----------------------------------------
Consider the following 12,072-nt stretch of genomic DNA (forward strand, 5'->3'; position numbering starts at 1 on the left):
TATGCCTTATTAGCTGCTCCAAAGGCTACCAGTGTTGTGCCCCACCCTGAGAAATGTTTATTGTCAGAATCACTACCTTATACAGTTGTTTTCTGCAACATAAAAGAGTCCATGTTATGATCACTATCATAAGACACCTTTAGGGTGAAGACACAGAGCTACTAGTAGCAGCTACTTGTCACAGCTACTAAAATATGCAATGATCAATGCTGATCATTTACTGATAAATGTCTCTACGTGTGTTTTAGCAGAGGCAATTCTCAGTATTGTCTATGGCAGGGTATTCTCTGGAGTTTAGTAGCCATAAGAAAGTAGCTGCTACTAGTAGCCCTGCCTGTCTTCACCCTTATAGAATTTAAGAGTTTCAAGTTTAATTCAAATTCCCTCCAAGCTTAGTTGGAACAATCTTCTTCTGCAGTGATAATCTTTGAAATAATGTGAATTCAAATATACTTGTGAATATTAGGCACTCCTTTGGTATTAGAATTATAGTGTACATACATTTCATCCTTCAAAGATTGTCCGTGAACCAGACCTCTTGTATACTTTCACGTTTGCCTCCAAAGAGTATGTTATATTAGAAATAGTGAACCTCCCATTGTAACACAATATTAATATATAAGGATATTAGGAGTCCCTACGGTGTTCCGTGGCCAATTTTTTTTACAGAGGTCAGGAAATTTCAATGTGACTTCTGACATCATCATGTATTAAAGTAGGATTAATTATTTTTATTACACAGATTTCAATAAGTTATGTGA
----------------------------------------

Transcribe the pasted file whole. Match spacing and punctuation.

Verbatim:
Consider the following 12,072-nt stretch of genomic DNA (forward strand, 5'->3'; position numbering starts at 1 on the left):
TATGCCTTATTAGCTGCTCCAAAGGCTACCAGTGTTGTGCCCCACCCTGAGAAATGTTTATTGTCAGAATCACTACCTTATACAGTTGTTTTCTGCAACATAAAAGAGTCCATGTTATGATCACTATCATAAGACACCTTTAGGGTGAAGACACAGAGCTACTAGTAGCAGCTACTTGTCACAGCTACTAAAATATGCAATGATCAATGCTGATCATTTACTGATAAATGTCTCTACGTGTGTTTTAGCAGAGGCAATTCTCAGTATTGTCTATGGCAGGGTATTCTCTGGAGTTTAGTAGCCATAAGAAAGTAGCTGCTACTAGTAGCCCTGCCTGTCTTCACCCTTATAGAATTTAAGAGTTTCAAGTTTAATTCAAATTCCCTCCAAGCTTAGTTGGAACAATCTTCTTCTGCAGTGATAATCTTTGAAATAATGTGAATTCAAATATACTTGTGAATATTAGGCACTCCTTTGGTATTAGAATTATAGTGTACATACATTTCATCCTTCAAAGATTGTCCGTGAACCAGACCTCTTGTATACTTTCACGTTTGCCTCCAAAGAGTATGTTATATTAGAAATAGTGAACCTCCCATTGTAACACAATATTAATATATAAGGATATTAGGAGTCCCTACGGTGTTCCGTGGCCAATTTTTTTTACAGAGGTCAGGAAATTTCAATGTGACTTCTGACATCATCATGTATTAAAGTAGGATTAATTATTTTTATTACACAGATTTCAATAAGTTATGTGA